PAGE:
The mapframe code snippet.

Your joy of making a contribution

This motivation may be a variation of the former, but I distinguish it separately because often there might not be a direct reward in some of your workflows. What I group in this category are projects that you are charmed by and just want to exist in the world. It could because they are just fun ideas that tickle your mind, or a civictech project that you feel is important to the world somehow. In this group, I would also place most of the motivations that Dusi mentioned, the long-term view of improving some part knowing that others will improve other parts down the line, making the entire project better.

Example – Weeklypedia

Weeklypedia is an automated weekly statistics generator, showing which articles on a language version of Wikipedia got the most edits last week. I don’t really use this knowledge for anything, but I think it is a fun tool, and it gives me a peek into what is on my fellow editors’ minds this week. Here, I could translate the interface to Swedish, and now I get the newsletter delivered to my inbox in my native language. Easier to read for me, and it feels great that it might also lower the barriers for others.

Their need of help

Perhaps surprisingly, the next option in my recommended order is to look at young or small communities rather than the big and “healthy” ones from within the software you are using. My reasons are two-fold.

First, in a small community, even a tiny contribution can have a lot of impact. Not only because you might actually be accelerating the development by a considerable amount, but also because in a smaller community, someone else caring might raise the spirits in the community by orders of magnitude.

Secondly, if your plan was to start an “open source career”, in a small community it may be a shorter step to be delegated more responsibilities and have an impact on the direction of development. Now, keep in mind that not all small communities are looking for contributions and collaboration; it might be a single person’s pet project, so check that your help is wanted before you get started.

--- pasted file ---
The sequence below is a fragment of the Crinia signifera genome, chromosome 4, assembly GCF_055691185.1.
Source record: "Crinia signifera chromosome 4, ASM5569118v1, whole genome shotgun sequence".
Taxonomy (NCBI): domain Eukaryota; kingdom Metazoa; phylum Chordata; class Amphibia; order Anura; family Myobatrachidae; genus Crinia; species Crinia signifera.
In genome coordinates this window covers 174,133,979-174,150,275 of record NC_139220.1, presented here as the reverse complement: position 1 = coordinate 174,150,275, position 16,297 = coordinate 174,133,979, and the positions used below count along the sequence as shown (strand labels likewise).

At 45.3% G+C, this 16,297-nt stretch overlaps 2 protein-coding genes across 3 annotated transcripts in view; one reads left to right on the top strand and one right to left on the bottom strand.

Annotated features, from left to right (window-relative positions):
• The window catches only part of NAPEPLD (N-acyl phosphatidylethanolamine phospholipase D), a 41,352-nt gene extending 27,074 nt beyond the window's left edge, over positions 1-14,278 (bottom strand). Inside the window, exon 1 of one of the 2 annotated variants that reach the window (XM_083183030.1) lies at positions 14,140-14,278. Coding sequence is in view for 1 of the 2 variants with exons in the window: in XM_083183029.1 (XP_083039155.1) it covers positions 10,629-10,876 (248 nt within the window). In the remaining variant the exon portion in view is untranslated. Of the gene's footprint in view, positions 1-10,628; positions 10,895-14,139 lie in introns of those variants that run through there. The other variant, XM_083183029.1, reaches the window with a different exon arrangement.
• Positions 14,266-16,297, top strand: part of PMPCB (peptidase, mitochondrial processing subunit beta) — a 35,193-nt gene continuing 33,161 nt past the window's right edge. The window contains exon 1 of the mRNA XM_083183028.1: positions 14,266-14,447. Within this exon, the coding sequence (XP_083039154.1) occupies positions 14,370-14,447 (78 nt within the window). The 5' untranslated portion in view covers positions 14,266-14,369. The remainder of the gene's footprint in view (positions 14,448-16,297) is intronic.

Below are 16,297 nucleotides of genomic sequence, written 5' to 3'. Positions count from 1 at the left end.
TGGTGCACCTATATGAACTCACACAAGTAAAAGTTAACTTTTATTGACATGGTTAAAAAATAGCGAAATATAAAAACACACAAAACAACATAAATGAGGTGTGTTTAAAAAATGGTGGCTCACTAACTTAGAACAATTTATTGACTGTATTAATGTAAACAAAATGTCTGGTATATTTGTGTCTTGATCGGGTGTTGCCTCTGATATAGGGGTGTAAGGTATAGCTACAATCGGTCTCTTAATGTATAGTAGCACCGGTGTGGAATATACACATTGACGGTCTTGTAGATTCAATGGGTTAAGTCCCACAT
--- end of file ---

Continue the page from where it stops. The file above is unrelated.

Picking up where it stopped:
Example – OpenRefine

I have been an OpenRefine user for many years, and even did a few video tutorials showing my workflows with the tool. Two years ago, the advisory committee needed a new member, and since one of the staff knew that I was showcasing the tool, I was asked if I would consider helping. Now, OpenRefine is neither small nor new, but there was clearly a need from their side. Since I had experience from being on NGO boards from before, it felt like an excellent way for me to help the community, even though technical contributions here is beyond my skills.

Other properties to consider

Even within these groups, you might have several codebases that you are considering contributing to, and then I think there are some properties that make sense to review.

Ease of collaboration

It might not be surprising that I think that ease of collaboration is an important property of a codebase; after all, for the last five years I was working on the Standard for Public Code, which is all about making it easier to contribute a codebase. Besides the obvious benefit of making it easier for yourself when contributing, it is also a strong signal of a community who wants more people to join them. So if a codebase has a well crafted contributing file or other ways that guide a new contributor into the community and make them (and you!) feel welcome, I would suggest it is a codebase well worth investing your time in.